Sunday, March 12, 2017

Saying Yes


Lent Two - John 3:1-17

Speaking the Creed together is the traditional saying yes part of the baptism service; it is an optional part of the worship service every Sunday. Those who love to speak the Creeds might love it because it ties us to a long tradition of people trying to sift out what we believe about God, asking questions and trying to answer them. Was Jesus really God? Well, then, was Jesus really human? How could those both be true at once? We’re not quite sure but somehow… We say “yes” to both. Those who love the Creeds might love them because they are ancient, because they are unifying, because they are mysterious.

Those who don’t love the Creeds might not appreciate how these statements of faith grew more rigid in times when people were forced to say them at the blade of a sword or the barrel of a gun. I’m pretty sure that not one of us gathered here today would want to force anyone into faith (but we know that’s not true, unfortunately, for all people who call themselves Christians); we want people to know that God gives free will, God invites and does not bully people into faith… but for some of us, the words of the creeds kind of stick in our throats. If we don’t really love to say the Creeds, it might be because we are cynics or because our lives are so full of words, words, words…

But the reason the church holds onto these Creeds, I suspect, even as our church and culture are become less about intellectual assent to systems of belief and more about belonging, more about wrestling with the questions than establishing absolute truths, are that they are some of our most ancient, shared ways of saying yes.

In the night, in the darkness, a liminal time just like the wilderness is a liminal space, Nicodemus comes to get to know Jesus better. He’s been curious but clearly, there’s not a place in the daytime crowds, surrounded by his disapproving colleagues to get answers to his most persistent questions. Day after day, night after night, though, he’s wondered about what this Jesus is saying and doing… because who could do these things apart from the presence of God?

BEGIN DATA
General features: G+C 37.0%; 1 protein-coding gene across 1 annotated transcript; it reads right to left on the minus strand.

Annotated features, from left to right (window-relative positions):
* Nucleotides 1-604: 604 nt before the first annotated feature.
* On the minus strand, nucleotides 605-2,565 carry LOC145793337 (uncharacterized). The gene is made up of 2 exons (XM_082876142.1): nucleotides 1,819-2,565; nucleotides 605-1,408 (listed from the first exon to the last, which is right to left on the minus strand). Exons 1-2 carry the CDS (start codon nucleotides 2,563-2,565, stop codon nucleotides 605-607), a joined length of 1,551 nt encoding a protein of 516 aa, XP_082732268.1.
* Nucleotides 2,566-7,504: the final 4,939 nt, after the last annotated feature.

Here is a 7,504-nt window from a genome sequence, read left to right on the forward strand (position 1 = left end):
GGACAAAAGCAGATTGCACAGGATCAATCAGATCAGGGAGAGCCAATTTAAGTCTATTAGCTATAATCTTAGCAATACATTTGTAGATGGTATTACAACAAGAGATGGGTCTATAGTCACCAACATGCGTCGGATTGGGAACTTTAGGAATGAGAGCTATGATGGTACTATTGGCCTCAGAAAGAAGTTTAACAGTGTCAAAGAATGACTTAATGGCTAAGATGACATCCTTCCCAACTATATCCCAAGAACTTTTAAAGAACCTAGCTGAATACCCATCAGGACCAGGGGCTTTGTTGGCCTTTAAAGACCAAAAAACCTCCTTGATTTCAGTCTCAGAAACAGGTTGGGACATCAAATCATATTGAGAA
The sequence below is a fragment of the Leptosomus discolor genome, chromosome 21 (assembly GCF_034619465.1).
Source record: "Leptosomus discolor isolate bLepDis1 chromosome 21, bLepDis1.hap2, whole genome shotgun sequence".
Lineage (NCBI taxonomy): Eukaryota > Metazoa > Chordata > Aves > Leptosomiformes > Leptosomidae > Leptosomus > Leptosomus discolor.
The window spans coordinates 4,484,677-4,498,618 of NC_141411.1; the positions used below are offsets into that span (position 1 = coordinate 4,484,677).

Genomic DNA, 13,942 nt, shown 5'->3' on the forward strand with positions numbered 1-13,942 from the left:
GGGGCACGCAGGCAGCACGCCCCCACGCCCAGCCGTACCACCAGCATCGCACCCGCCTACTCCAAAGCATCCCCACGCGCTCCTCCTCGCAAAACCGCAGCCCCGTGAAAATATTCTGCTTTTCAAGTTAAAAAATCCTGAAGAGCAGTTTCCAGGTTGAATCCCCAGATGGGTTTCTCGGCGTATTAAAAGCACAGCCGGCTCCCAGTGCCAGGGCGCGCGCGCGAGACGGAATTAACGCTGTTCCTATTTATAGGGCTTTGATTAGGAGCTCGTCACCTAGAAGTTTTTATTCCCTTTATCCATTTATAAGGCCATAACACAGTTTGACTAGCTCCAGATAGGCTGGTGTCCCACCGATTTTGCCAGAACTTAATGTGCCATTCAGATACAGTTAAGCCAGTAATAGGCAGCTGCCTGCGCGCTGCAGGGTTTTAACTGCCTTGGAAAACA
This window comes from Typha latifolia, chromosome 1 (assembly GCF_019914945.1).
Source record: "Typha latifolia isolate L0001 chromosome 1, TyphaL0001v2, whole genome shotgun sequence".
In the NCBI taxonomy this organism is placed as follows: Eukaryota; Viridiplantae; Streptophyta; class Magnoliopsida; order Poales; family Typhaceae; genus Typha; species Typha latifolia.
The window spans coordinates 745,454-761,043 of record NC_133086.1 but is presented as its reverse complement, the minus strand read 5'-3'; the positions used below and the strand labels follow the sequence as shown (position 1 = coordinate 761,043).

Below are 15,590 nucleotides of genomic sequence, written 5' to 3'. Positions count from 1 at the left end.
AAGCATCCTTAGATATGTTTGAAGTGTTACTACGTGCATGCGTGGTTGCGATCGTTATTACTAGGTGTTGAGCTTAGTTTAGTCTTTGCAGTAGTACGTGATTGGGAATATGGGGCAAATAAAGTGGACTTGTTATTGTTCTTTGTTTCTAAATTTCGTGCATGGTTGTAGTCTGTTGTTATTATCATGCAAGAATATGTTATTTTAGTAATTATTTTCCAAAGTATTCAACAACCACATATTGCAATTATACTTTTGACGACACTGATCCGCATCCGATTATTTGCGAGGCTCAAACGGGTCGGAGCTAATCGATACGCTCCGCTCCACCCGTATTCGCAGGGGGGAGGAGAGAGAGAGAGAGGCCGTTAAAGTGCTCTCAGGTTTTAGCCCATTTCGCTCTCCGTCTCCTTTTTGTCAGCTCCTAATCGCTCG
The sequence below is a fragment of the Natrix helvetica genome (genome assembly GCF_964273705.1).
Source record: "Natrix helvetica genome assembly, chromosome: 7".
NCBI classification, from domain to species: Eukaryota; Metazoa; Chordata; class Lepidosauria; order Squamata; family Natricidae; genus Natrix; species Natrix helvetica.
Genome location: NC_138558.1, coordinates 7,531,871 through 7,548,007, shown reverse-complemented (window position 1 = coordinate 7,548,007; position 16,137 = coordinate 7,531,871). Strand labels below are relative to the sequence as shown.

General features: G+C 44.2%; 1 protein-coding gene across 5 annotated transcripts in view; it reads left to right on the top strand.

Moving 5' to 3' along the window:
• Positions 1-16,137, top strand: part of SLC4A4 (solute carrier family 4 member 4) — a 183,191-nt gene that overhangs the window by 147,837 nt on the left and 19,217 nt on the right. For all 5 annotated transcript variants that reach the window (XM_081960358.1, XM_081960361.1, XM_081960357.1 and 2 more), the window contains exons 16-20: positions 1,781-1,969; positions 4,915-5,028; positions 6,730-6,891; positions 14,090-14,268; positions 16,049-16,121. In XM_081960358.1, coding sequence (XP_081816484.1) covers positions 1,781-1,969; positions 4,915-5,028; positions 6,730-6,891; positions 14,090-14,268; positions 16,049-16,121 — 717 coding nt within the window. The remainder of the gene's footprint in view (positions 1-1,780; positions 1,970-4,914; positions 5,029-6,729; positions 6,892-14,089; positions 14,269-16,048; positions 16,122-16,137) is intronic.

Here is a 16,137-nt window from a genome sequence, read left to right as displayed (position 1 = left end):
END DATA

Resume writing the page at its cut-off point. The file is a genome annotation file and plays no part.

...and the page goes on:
And after Nicodemus greets Jesus, with those words, Jesus points out that it’s a gift to be able to see where power comes from—you can only see God’s work and God’s presence through being born from above, or born again, or born of the Spirit! What does this mean? Well, it means the wind blows where it chooses and you hear the sound but you don’t know where it comes from or where it goes… that’s what it’s like to be in God’s presence and know God’s activity in the world. You can’t control it, but maybe you can be changed by it.

Nicodemus asks “How can these things be?” In response, Jesus wonders aloud why it is so hard to teach even the most believing among us, why we don’t receive what God has to offer, why we find it so hard to trust in the God who loved the world so much that God placed God’s Beloved Jesus in the middle of our life to give us a glimpse of eternal life. “Indeed,” Jesus says, “God did not send the Son into the world to condemn the world, but in order that the world might be saved through him.”

This is not the last we’ll hear of Nicodemus. He shows up again in John’s gospel after this life-changing conversation. He speaks up for Jesus[1] when the leaders are looking for a reason to kill him, and after Jesus is crucified, Nicodemus goes with Joseph of Arimathea to remove Jesus body from the cross. Nicodemus brings about 100 pounds of myrrh and aloes to anoint his body as they wrapped it in linen cloths.[2] It is way beyond an extravagant amount.

This is what happens, I think, when we actually encounter the Living God. No matter how challenging the words, no matter how able or unable we are to understand or respond or fulfill them, we are changed by the encounter… it might mean that when it’s most needed, we are able to speak up in the face of injustice, or to pour out our love and resources extravagantly in the face of loss, grief, tragedy.